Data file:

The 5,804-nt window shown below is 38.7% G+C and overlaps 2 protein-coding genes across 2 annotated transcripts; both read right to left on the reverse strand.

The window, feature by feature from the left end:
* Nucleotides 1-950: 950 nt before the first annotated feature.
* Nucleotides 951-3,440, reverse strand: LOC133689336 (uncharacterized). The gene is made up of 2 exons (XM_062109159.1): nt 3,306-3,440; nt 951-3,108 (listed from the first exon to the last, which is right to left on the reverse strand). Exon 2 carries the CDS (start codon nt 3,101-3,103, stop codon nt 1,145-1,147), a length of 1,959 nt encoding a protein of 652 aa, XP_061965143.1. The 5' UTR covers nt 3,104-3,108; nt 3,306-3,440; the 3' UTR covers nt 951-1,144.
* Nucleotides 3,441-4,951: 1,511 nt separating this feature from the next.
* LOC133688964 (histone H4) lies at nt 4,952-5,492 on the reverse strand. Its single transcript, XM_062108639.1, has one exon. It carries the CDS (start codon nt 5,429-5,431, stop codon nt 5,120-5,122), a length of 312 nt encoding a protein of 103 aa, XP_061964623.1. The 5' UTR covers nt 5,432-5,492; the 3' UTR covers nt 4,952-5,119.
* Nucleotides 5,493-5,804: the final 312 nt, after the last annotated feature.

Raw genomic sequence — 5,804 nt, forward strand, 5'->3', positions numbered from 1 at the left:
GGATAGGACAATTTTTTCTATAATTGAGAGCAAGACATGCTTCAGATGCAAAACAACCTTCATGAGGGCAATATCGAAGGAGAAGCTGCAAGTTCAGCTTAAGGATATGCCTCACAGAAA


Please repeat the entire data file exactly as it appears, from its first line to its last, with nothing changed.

The 5,804-nt window shown below is 38.7% G+C and overlaps 2 protein-coding genes across 2 annotated transcripts; both read right to left on the reverse strand.

The window, feature by feature from the left end:
* Nucleotides 1-950: 950 nt before the first annotated feature.
* Nucleotides 951-3,440, reverse strand: LOC133689336 (uncharacterized). The gene is made up of 2 exons (XM_062109159.1): nt 3,306-3,440; nt 951-3,108 (listed from the first exon to the last, which is right to left on the reverse strand). Exon 2 carries the CDS (start codon nt 3,101-3,103, stop codon nt 1,145-1,147), a length of 1,959 nt encoding a protein of 652 aa, XP_061965143.1. The 5' UTR covers nt 3,104-3,108; nt 3,306-3,440; the 3' UTR covers nt 951-1,144.
* Nucleotides 3,441-4,951: 1,511 nt separating this feature from the next.
* LOC133688964 (histone H4) lies at nt 4,952-5,492 on the reverse strand. Its single transcript, XM_062108639.1, has one exon. It carries the CDS (start codon nt 5,429-5,431, stop codon nt 5,120-5,122), a length of 312 nt encoding a protein of 103 aa, XP_061964623.1. The 5' UTR covers nt 5,432-5,492; the 3' UTR covers nt 4,952-5,119.
* Nucleotides 5,493-5,804: the final 312 nt, after the last annotated feature.

Raw genomic sequence — 5,804 nt, forward strand, 5'->3', positions numbered from 1 at the left:
GGATAGGACAATTTTTTCTATAATTGAGAGCAAGACATGCTTCAGATGCAAAACAACCTTCATGAGGGCAATATCGAAGGAGAAGCTGCAAGTTCAGCTTAAGGATATGCCTCACAGAAA